The Developmental Trajectory of U.S. Digital Radio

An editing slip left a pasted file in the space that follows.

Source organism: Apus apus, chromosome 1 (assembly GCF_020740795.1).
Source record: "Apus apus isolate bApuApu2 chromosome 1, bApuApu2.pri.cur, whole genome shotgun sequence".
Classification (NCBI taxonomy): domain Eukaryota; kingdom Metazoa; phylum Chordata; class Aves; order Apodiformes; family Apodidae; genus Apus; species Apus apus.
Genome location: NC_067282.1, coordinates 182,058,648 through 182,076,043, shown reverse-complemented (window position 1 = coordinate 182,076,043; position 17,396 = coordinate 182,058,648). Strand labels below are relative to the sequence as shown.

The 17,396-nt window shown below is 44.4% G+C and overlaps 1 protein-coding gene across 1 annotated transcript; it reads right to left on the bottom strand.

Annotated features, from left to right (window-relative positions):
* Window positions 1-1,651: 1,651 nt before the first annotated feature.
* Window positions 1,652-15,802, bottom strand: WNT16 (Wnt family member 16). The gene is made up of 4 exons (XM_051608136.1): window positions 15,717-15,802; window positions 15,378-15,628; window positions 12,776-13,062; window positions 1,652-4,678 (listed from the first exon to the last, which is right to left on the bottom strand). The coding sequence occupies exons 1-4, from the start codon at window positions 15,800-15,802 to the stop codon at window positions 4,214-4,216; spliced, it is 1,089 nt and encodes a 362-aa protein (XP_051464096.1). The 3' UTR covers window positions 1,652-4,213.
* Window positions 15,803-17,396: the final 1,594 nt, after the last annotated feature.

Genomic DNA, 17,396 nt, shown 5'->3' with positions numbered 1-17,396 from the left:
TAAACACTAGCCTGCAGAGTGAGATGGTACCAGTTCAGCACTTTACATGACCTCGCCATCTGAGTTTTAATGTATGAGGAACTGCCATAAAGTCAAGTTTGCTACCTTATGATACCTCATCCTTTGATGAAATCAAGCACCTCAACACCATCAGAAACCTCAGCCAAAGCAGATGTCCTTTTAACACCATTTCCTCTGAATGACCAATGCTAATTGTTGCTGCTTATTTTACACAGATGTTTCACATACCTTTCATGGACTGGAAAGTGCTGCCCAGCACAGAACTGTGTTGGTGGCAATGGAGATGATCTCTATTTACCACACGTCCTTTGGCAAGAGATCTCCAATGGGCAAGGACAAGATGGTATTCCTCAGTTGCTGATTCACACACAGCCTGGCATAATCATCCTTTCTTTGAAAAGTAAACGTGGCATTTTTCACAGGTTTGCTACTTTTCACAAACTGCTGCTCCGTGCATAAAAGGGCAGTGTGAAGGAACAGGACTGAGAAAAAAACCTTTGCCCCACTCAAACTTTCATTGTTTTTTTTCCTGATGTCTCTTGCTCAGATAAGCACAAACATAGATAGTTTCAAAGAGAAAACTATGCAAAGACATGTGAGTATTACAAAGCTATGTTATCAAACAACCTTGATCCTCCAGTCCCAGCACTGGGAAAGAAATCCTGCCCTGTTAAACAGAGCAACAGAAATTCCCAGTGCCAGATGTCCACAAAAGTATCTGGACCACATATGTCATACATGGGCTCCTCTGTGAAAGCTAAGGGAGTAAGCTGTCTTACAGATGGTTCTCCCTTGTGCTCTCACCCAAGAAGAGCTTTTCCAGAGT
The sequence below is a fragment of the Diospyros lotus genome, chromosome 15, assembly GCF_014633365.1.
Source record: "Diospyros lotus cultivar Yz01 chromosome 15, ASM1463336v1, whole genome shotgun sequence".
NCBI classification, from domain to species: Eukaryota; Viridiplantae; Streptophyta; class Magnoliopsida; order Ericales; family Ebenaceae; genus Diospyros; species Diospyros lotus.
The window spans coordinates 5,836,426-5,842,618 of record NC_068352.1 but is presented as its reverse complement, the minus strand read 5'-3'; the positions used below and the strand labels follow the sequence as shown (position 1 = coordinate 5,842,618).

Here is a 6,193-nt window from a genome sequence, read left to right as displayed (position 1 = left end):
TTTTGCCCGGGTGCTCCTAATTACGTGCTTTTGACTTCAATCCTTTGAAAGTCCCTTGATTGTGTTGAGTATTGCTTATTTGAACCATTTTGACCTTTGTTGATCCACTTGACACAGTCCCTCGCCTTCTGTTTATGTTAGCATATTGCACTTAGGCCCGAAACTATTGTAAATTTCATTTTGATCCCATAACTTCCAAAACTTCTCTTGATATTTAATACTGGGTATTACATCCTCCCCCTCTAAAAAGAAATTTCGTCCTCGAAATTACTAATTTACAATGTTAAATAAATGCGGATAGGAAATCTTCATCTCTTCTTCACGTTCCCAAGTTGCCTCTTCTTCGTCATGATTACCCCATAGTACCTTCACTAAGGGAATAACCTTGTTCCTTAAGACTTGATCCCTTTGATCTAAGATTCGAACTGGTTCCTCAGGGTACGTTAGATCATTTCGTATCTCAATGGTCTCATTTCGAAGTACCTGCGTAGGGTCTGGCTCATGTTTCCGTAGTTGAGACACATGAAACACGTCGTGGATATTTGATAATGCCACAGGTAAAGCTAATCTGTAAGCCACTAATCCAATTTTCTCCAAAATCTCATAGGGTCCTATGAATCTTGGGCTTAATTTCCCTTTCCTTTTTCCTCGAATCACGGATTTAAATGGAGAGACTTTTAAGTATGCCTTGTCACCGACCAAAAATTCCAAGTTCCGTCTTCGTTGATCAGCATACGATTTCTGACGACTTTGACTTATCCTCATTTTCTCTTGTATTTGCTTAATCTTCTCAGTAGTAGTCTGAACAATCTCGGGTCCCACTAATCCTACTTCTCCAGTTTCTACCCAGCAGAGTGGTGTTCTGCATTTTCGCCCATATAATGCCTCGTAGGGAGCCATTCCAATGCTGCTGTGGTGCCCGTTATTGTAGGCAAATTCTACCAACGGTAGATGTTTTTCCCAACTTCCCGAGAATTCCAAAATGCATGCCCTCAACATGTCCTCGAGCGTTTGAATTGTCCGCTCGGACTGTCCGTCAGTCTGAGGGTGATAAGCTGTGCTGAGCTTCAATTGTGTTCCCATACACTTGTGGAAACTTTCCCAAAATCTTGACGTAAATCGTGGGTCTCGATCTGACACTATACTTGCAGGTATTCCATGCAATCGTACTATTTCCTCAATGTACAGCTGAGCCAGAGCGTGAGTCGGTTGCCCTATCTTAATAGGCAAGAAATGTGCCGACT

The constitutive decisions regarding radio’s digital transition were made during the 1990s. At fi rst, U.S. broadcasters tentatively agreed to adopt the same digital radio technology as the rest of the industrialized world; however, reticence among regulators to allocate new spectrum necessary for the service effectively forced broadcasters to invent their own system that could be deployed on the existing AM and FM bands. As research into “in-band” digital broadcasting progressed, the radio industry supported developers based not on the merits of their work, but on who fi nanced their work. Two major proponents of in-band technology would emerge, but only one would be selected as the U.S. standard. Not surprisingly, the developer with the strongest industry ties ended up dominating the process. The FCC was wholly uninvolved in digital radio development and did nothing during the decade to constructively advance the issue. Had regulators been actively engaged in the early stages of digital radio research, the technology ultimately chosen might have represented a signifi cant advancement in broadcasting more generally; instead, the FCC allowed incumbent broadcasters to construct a system that served their own economic interests fi rst, and effectively ignored all other metrics by which to judge its actual viability.